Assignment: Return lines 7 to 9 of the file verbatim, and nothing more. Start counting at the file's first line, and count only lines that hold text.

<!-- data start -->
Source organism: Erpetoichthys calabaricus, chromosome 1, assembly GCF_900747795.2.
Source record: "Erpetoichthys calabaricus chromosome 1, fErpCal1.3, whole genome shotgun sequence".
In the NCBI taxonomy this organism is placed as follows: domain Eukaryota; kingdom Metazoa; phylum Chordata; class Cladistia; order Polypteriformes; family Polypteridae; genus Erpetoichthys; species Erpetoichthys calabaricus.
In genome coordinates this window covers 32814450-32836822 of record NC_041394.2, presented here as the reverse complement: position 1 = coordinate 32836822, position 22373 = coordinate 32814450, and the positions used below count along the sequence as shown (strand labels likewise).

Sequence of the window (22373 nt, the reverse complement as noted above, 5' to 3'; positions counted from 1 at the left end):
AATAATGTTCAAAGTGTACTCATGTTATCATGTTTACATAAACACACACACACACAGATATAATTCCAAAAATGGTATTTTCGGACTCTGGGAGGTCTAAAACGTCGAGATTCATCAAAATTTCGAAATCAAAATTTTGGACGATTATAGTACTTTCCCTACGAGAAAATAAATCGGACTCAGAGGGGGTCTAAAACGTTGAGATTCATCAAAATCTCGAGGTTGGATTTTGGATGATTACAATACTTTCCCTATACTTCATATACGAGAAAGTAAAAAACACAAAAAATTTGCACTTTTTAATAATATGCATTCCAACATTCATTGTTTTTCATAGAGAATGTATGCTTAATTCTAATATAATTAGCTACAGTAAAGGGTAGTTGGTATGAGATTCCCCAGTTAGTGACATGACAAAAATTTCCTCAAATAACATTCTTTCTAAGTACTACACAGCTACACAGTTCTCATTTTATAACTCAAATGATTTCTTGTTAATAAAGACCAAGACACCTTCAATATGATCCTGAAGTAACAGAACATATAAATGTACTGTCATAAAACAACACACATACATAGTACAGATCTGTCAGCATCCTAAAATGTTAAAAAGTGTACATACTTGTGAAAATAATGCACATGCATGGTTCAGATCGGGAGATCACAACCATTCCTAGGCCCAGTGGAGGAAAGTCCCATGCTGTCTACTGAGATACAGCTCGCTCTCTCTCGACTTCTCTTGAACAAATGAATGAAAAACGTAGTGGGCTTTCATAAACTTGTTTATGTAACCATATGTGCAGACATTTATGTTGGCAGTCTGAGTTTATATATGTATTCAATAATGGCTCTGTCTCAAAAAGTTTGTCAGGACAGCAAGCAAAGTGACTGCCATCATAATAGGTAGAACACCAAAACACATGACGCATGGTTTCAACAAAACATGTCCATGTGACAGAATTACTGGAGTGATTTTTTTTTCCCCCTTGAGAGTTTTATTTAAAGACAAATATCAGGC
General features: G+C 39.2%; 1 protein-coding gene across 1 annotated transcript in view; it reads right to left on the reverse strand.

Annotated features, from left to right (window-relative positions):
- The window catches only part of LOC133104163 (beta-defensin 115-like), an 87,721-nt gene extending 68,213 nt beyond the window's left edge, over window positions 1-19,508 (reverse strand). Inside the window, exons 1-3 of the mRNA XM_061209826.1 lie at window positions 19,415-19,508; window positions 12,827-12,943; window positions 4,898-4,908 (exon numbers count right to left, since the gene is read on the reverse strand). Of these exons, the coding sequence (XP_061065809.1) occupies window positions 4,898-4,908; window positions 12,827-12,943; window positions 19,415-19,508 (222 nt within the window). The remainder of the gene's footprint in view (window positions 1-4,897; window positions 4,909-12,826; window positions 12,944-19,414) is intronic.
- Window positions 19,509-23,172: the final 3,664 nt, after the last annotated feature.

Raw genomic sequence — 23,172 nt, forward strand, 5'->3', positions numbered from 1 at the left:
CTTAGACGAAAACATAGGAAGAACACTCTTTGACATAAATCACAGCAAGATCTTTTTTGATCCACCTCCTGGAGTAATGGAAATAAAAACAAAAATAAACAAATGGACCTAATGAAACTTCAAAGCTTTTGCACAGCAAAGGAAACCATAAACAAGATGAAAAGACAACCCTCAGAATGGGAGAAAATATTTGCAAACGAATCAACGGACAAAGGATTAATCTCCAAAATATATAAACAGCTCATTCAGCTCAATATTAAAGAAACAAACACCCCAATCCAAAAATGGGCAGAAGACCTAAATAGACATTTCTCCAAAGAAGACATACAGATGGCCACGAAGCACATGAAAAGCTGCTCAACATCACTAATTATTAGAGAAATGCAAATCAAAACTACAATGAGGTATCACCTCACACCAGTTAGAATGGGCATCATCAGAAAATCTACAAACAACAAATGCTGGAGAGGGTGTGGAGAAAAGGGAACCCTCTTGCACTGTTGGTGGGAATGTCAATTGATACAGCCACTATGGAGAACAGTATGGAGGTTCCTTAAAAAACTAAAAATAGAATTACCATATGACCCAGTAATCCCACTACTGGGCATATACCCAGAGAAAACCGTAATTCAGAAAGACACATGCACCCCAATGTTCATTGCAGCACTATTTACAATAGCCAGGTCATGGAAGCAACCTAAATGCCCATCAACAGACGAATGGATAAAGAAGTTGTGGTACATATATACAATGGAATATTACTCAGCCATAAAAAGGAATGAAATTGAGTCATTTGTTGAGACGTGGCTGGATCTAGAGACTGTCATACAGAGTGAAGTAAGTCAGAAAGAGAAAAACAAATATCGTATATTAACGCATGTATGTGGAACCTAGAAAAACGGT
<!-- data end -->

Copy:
General features: G+C 39.2%; 1 protein-coding gene across 1 annotated transcript in view; it reads right to left on the reverse strand.

Annotated features, from left to right (window-relative positions):
- The window catches only part of LOC133104163 (beta-defensin 115-like), an 87,721-nt gene extending 68,213 nt beyond the window's left edge, over window positions 1-19,508 (reverse strand). Inside the window, exons 1-3 of the mRNA XM_061209826.1 lie at window positions 19,415-19,508; window positions 12,827-12,943; window positions 4,898-4,908 (exon numbers count right to left, since the gene is read on the reverse strand). Of these exons, the coding sequence (XP_061065809.1) occupies window positions 4,898-4,908; window positions 12,827-12,943; window positions 19,415-19,508 (222 nt within the window). The remainder of the gene's footprint in view (window positions 1-4,897; window positions 4,909-12,826; window positions 12,944-19,414) is intronic.